Why we are all biased against women in science

by Jenny Nicholls / 04 October, 2017
How many male scientists does it take to watch one fill a beaker? Photo / Getty Images

It's science, with a dash of sexism. Photo / Getty Images

The S word.

Richard, Gilles, Stuart, Neil, Denis, Howard, Stephane, Matthew, Mark, Roger, JJ, Miro, Malcolm, John, Shaun, Maarten, David, Rainer, Stuart, Dion, Scott, Nicholas, Craig, Kasper, Geoffrey, Peter, Anna, Frederique, Cather, Nicola, Katie, Tra.**

Police graduates? A forestry school? Prison guards? Firemen? Army officers? Pig farmers? CEOs?

Say hello to every senior academic listed on the website of the University of Auckland’s Physics Department, excepting honorary staff – that would be Paul, Gary, Barry, Ronald, Graeme, Chris, distinguished gentlemen all.

I mean no disrespect. These scholars are intellectual stars: the 32 All Blacks (and six Black Ferns) of New Zealand physics. Making tenure at a university is insanely difficult. Of 100 students awarded a science PhD (not easy in itself) in England, according to the British Royal Society, 0.45 per cent could expect to become a tenured professor – with women a sliver of this figure. New Zealand science, technology, engineering and mathematics (the so-called STEM subjects) university departmental websites all show a striking lack of women.

What gives? After all, young girls have been beating boys at maths and science for decades. A paper published in 2014 (Gender Differences in Scholastic Achievement: A Meta-Analysis) by the American Psychological Association even pooh-poohed the so-called “boy crisis” in education because, the authors note, “girls’ grades have been consistently higher than boys’ across several decades with no significant changes in recent years”.

So what happens to all those girl maths whizzes?

Nature magazine devoted a special issue to “Women in Science”, thundering: “Science remains institutionally sexist. Despite some progress, women scientists are still paid less, promoted less frequently, win fewer grants and are more likely to leave research than similarly qualified men.”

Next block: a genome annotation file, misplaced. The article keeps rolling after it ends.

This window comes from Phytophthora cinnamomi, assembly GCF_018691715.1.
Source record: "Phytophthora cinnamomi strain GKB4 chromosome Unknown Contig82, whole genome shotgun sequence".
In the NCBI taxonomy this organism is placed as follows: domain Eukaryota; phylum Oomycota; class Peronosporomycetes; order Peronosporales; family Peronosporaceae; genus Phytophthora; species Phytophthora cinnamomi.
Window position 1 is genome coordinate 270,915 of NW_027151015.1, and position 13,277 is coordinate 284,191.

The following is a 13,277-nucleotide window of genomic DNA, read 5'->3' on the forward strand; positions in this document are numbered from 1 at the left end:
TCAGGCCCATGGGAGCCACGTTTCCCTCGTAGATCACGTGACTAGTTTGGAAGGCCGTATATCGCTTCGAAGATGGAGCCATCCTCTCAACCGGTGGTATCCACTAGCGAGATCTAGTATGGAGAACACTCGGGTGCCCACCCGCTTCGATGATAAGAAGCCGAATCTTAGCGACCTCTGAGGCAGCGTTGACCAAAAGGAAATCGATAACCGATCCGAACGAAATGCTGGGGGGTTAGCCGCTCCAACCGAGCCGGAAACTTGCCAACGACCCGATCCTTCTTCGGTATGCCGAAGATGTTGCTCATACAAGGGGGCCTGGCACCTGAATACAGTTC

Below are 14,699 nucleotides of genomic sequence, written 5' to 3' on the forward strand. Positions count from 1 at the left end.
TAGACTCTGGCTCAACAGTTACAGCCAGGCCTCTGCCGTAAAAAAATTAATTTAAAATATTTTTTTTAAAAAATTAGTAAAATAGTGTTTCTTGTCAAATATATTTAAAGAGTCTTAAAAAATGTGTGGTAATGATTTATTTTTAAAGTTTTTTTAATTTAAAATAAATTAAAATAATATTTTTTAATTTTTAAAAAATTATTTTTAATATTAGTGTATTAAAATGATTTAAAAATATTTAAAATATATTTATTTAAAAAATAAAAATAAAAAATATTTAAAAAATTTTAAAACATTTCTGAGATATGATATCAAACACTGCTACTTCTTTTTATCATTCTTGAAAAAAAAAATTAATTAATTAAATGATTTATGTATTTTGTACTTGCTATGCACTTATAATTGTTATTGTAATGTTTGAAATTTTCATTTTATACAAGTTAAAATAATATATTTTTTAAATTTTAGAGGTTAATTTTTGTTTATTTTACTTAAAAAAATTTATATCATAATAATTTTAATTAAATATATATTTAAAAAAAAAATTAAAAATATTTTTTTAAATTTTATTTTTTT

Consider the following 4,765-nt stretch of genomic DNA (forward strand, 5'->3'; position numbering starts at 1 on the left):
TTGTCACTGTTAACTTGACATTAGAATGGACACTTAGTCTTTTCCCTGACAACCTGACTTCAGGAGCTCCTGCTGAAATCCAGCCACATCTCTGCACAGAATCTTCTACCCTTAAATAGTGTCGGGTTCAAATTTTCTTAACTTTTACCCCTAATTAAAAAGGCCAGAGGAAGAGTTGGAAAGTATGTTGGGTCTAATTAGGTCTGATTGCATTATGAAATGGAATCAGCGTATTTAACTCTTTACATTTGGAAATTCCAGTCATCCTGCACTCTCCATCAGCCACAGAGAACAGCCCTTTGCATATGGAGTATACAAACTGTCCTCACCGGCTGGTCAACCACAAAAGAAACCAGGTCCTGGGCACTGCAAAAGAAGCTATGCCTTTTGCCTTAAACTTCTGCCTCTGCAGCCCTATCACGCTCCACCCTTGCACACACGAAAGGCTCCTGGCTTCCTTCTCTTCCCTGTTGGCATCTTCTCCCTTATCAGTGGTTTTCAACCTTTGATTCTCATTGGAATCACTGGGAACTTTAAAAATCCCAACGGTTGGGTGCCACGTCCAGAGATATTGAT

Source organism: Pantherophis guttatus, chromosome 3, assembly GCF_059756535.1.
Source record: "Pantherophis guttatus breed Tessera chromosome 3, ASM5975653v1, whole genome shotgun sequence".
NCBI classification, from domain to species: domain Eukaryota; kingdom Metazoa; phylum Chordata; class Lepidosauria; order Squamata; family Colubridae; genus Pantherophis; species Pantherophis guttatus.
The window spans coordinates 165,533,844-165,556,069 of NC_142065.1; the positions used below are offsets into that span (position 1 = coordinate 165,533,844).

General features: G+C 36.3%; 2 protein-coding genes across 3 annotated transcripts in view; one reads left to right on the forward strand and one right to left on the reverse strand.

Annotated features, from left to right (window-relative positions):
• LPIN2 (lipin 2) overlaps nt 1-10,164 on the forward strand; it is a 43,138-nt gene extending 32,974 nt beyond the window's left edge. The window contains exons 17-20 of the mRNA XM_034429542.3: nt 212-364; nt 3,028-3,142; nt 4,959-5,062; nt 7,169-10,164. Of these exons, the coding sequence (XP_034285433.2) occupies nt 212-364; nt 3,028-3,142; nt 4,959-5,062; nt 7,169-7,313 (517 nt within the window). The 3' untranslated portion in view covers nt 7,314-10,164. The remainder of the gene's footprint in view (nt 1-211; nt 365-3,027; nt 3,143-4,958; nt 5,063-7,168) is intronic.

In 2005, Harvard University president Lawrence Summers lobbed a match into a petrol can when he suggested innate differences were to blame for the pathetic number of female STEM academics. The theory is not new; in fact, it is shared by many thoughtful scientists and writers, from Steven Pinker to the English academic Helena Cronin. As men vary in ability more than women, the thinking goes, there are more male idiots – but also more geniuses to snag professorships and Nobel Prizes.

Wellington theoretical physicist Nicola Gaston is a senior lecturer in chemistry at Victoria University* and president of the New Zealand Association of Scientists. She thinks there is a powerful, but fixable force at work that’s holding women back, and she explains this eloquently in her new book Why Science is Sexist (BWB Texts).

Gaston points to a paper published in 2012 by Corinne Moss-Racusin that subjected senior scientists of both sexes to scrutiny. Chemists, biologists and physicists were asked to evaluate a CV for a mid-career role managing a laboratory. Some were sent a CV from “John”, some from “Jennifer”. The CVs were identical.

Yes, the duped scientists thought “John” deserved 12 per cent more money than “Jennifer”. They also thought “John” was more competent, and offered to mentor him more often. The biggest surprise? Women scientists who received the CVs were just as biased as their male colleagues.

“The clear message of the Moss-Racusin study,” says Gaston, “is that we are biased against female applicants.”

She thinks we could all be more aware of unconscious bias and of stereotypes. Like many other women scientists, Gaston has taken to social media – and it may be “hashtag activism” that leads to the fastest real change. An English geneticist told by a reviewer to add men as co-authors on her paper to “improve the analysis” was astounded when her four pissed-off tweets to 100 followers resulted in a public apology from one of the world’s leading journals. Her tweets provoked a Twitterstorm, and the hashtag #addmaleauthorgate.

“Research suggests,” notes Nature, “that hashtag-driven Twitter conversations can help to amplify the voices of people who are not powerful by conventional measures.”

Because perhaps it really is all about status. A male New Zealand scientist nailed this when he told Gaston in 2013: “But if studies are correct... we should be very concerned about increasing the number of women in science, because as science becomes more gender equal, it will lose status.” 

* Ironically, Nicola Gaston joined the University of Auckland Physics Department in March 2016.

**All staff have been updated as of October 2017

 

This article first appeared in the February 2016 issue of North & South.
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